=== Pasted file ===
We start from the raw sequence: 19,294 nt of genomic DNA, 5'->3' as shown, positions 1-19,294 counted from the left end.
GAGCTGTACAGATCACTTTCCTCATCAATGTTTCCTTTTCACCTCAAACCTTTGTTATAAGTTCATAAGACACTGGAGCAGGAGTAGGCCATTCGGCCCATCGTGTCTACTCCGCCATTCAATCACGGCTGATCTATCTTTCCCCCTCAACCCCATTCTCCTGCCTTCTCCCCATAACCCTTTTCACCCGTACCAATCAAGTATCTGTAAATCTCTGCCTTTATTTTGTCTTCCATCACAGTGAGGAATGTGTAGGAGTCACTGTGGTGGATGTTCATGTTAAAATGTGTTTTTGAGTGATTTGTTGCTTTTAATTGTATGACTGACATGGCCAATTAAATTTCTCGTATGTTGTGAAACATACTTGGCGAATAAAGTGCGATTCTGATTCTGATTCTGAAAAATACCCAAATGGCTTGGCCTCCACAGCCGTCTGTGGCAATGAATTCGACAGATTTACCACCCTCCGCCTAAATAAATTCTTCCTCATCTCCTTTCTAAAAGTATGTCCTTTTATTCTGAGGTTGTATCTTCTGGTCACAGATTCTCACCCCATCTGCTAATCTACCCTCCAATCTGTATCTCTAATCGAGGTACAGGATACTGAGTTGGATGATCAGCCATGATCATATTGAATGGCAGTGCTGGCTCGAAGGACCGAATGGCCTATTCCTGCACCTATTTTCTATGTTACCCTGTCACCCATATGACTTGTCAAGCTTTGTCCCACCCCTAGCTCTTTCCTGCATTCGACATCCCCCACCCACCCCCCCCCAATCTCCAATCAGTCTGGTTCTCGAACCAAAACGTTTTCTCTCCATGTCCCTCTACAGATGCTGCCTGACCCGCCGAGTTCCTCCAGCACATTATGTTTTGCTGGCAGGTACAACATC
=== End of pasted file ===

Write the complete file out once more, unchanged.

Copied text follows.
We start from the raw sequence: 19,294 nt of genomic DNA, 5'->3' as shown, positions 1-19,294 counted from the left end.
GAGCTGTACAGATCACTTTCCTCATCAATGTTTCCTTTTCACCTCAAACCTTTGTTATAAGTTCATAAGACACTGGAGCAGGAGTAGGCCATTCGGCCCATCGTGTCTACTCCGCCATTCAATCACGGCTGATCTATCTTTCCCCCTCAACCCCATTCTCCTGCCTTCTCCCCATAACCCTTTTCACCCGTACCAATCAAGTATCTGTAAATCTCTGCCTTTATTTTGTCTTCCATCACAGTGAGGAATGTGTAGGAGTCACTGTGGTGGATGTTCATGTTAAAATGTGTTTTTGAGTGATTTGTTGCTTTTAATTGTATGACTGACATGGCCAATTAAATTTCTCGTATGTTGTGAAACATACTTGGCGAATAAAGTGCGATTCTGATTCTGATTCTGAAAAATACCCAAATGGCTTGGCCTCCACAGCCGTCTGTGGCAATGAATTCGACAGATTTACCACCCTCCGCCTAAATAAATTCTTCCTCATCTCCTTTCTAAAAGTATGTCCTTTTATTCTGAGGTTGTATCTTCTGGTCACAGATTCTCACCCCATCTGCTAATCTACCCTCCAATCTGTATCTCTAATCGAGGTACAGGATACTGAGTTGGATGATCAGCCATGATCATATTGAATGGCAGTGCTGGCTCGAAGGACCGAATGGCCTATTCCTGCACCTATTTTCTATGTTACCCTGTCACCCATATGACTTGTCAAGCTTTGTCCCACCCCTAGCTCTTTCCTGCATTCGACATCCCCCACCCACCCCCCCCCAATCTCCAATCAGTCTGGTTCTCGAACCAAAACGTTTTCTCTCCATGTCCCTCTACAGATGCTGCCTGACCCGCCGAGTTCCTCCAGCACATTATGTTTTGCTGGCAGGTACAACATC